Oklahoma tribal leaders ask for leniency for ex-Interior official 6-21-07

TULSA, Okla. (AP) - Several American Indian leaders from Oklahoma have sent letters to a federal judge seeking leniency for the highest-ranking Bush administration official caught up in the investigation of disgraced lobbyist Jack Abramoff.

Chickasaw Nation Gov. Bill Anoatubby, former Cherokee Nation Chief and current Department of Interior official Ross Swimmer, and former Bureau of Indian Affairs head Neal McCaleb have asked the judge to go easy on former top Department of Interior official Steven Griles.

Griles pleaded guilty in March to obstructing justice by lying to the Senate Indian Affairs Committee in its investigation of Abramoff, who is in prison for an unrelated case, the Tulsa World reported from its Washington bureau.

Under the terms of his plea agreement, Griles faces a maximum sentence of five years in prison and a $250,000 fine.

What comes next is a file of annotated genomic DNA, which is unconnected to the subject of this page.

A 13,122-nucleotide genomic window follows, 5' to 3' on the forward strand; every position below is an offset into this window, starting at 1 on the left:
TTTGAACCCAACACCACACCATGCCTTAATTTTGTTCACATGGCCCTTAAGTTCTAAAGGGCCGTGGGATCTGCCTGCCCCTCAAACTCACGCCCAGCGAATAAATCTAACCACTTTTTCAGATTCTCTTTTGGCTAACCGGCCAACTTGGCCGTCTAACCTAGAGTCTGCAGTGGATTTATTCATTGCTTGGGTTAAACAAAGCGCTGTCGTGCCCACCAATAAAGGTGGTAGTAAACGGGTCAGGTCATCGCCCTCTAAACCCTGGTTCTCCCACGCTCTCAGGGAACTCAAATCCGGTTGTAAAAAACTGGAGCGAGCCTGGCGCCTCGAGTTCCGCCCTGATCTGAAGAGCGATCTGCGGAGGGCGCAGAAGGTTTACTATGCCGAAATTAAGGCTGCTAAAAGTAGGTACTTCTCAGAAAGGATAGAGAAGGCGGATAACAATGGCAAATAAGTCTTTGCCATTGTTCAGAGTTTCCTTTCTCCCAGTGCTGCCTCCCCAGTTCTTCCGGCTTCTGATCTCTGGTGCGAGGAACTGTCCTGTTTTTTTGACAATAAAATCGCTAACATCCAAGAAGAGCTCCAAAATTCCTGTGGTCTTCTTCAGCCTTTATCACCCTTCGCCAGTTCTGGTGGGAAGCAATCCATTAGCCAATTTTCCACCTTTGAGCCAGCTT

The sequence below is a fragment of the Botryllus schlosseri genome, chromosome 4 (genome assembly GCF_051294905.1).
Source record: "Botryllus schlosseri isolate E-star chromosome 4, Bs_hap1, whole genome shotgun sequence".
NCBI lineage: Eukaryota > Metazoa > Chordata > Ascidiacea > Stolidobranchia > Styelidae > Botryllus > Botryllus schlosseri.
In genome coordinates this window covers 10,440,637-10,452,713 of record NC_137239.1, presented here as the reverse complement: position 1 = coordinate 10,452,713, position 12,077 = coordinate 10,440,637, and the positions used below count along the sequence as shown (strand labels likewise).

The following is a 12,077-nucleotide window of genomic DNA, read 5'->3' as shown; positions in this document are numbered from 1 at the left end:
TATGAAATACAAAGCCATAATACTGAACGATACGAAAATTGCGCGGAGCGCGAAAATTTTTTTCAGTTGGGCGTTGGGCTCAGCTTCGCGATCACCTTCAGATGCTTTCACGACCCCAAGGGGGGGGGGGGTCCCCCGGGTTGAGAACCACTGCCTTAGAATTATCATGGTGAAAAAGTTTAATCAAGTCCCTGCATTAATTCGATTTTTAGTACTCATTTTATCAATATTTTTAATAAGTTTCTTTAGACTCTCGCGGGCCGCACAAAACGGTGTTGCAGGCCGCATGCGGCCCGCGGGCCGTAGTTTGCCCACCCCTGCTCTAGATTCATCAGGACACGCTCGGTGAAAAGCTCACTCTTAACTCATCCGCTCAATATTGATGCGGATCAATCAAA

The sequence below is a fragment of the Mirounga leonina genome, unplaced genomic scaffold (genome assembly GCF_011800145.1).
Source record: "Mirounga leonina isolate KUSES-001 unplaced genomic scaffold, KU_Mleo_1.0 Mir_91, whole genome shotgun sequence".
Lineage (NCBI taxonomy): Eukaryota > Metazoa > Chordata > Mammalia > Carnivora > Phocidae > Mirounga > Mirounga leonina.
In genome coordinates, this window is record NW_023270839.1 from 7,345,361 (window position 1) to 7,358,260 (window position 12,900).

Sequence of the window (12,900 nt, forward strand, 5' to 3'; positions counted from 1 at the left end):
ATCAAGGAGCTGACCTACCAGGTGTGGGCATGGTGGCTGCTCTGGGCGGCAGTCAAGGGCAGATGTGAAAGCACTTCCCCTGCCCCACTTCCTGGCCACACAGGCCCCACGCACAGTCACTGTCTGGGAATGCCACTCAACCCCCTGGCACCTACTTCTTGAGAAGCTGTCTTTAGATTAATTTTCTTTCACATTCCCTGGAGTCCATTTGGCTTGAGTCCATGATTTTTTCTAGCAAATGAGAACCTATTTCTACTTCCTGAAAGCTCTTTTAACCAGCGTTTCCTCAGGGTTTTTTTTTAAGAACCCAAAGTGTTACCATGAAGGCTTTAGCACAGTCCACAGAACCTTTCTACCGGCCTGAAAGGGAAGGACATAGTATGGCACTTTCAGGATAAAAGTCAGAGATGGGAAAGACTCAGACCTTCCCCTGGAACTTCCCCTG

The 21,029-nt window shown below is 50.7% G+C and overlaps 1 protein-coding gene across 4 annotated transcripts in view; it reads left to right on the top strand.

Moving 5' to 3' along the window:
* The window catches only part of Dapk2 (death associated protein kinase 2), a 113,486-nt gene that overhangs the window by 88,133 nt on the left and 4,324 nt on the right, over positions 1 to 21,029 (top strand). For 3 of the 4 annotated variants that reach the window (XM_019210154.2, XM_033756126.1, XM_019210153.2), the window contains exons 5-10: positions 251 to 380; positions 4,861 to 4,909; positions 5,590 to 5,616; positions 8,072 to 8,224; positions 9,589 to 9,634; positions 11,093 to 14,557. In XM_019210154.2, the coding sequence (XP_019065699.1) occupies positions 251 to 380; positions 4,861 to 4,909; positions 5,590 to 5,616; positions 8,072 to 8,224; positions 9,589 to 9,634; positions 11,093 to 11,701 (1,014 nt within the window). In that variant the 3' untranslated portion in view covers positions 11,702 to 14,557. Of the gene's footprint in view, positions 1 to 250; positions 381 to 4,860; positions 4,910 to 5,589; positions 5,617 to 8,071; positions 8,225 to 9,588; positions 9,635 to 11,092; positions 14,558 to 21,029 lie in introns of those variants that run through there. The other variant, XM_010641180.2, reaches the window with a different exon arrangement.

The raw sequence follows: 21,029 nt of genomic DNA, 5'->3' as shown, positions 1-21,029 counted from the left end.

Abramoff was paid millions of dollars from tribes around the country to represent their interests in Washington. Some have questioned what those millions brought to the tribes, since e-mails indicated that Abramoff's camp sometimes privately referred to tribal clients in extremely negative terms.

Griles, the former deputy secretary at the Interior Department, admitted lying about his relationship with Abramoff.

In his letter to U.S. District Judge Ellen Segal Huvelle, Anoatubby credited Griles for his role in the settlement between the federal government, his tribe and two others in a 30-year disagreement over Arkansas riverbed property.

“He worked diligently to support our efforts with Congress and the U.S. Department of Justice to arrive at a resolution to this important matter,” Anoatubby wrote.

McCaleb recalled the trips he took with Griles to Indian Country.

“Steve made many Native American friends under very challenging circumstances by his open and forthcoming nature on these issues,” McCaleb wrote. “He was and is a loyal friend in whom I have great confidence and trust.”

Swimmer, who currently serves as Special Trustee for American Indians, recalled Griles' “total integrity and honesty” in his dealings with tribes.

Griles is expected to be sentenced next week.